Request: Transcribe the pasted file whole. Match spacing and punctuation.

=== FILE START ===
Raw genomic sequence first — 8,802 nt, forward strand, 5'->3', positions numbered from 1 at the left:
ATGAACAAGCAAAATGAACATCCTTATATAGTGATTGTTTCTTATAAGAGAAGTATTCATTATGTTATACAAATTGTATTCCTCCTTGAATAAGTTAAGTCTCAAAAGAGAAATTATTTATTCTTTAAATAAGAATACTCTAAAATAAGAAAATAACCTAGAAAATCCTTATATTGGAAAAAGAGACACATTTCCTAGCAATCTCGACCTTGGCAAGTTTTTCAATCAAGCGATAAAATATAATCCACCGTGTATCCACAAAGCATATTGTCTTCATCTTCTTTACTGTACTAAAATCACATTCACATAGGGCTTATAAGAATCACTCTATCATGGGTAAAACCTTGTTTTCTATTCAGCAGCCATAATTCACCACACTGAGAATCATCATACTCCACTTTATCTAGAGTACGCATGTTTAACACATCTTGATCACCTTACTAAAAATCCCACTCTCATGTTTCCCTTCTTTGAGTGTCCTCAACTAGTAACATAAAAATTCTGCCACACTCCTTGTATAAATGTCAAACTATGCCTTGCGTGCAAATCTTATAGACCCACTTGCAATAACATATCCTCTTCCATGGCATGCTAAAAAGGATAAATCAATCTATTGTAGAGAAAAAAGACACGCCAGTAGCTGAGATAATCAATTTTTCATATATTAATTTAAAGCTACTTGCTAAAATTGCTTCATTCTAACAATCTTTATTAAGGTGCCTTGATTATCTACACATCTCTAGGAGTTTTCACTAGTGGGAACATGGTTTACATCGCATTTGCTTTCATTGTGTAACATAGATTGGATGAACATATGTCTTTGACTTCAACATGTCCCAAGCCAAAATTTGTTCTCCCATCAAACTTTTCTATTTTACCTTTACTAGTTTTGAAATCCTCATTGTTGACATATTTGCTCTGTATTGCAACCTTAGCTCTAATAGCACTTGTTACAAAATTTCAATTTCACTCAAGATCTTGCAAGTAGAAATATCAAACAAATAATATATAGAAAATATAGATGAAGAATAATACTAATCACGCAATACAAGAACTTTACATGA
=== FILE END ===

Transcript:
Raw genomic sequence first — 8,802 nt, forward strand, 5'->3', positions numbered from 1 at the left:
ATGAACAAGCAAAATGAACATCCTTATATAGTGATTGTTTCTTATAAGAGAAGTATTCATTATGTTATACAAATTGTATTCCTCCTTGAATAAGTTAAGTCTCAAAAGAGAAATTATTTATTCTTTAAATAAGAATACTCTAAAATAAGAAAATAACCTAGAAAATCCTTATATTGGAAAAAGAGACACATTTCCTAGCAATCTCGACCTTGGCAAGTTTTTCAATCAAGCGATAAAATATAATCCACCGTGTATCCACAAAGCATATTGTCTTCATCTTCTTTACTGTACTAAAATCACATTCACATAGGGCTTATAAGAATCACTCTATCATGGGTAAAACCTTGTTTTCTATTCAGCAGCCATAATTCACCACACTGAGAATCATCATACTCCACTTTATCTAGAGTACGCATGTTTAACACATCTTGATCACCTTACTAAAAATCCCACTCTCATGTTTCCCTTCTTTGAGTGTCCTCAACTAGTAACATAAAAATTCTGCCACACTCCTTGTATAAATGTCAAACTATGCCTTGCGTGCAAATCTTATAGACCCACTTGCAATAACATATCCTCTTCCATGGCATGCTAAAAAGGATAAATCAATCTATTGTAGAGAAAAAAGACACGCCAGTAGCTGAGATAATCAATTTTTCATATATTAATTTAAAGCTACTTGCTAAAATTGCTTCATTCTAACAATCTTTATTAAGGTGCCTTGATTATCTACACATCTCTAGGAGTTTTCACTAGTGGGAACATGGTTTACATCGCATTTGCTTTCATTGTGTAACATAGATTGGATGAACATATGTCTTTGACTTCAACATGTCCCAAGCCAAAATTTGTTCTCCCATCAAACTTTTCTATTTTACCTTTACTAGTTTTGAAATCCTCATTGTTGACATATTTGCTCTGTATTGCAACCTTAGCTCTAATAGCACTTGTTACAAAATTTCAATTTCACTCAAGATCTTGCAAGTAGAAATATCAAACAAATAATATATAGAAAATATAGATGAAGAATAATACTAATCACGCAATACAAGAACTTTACATGA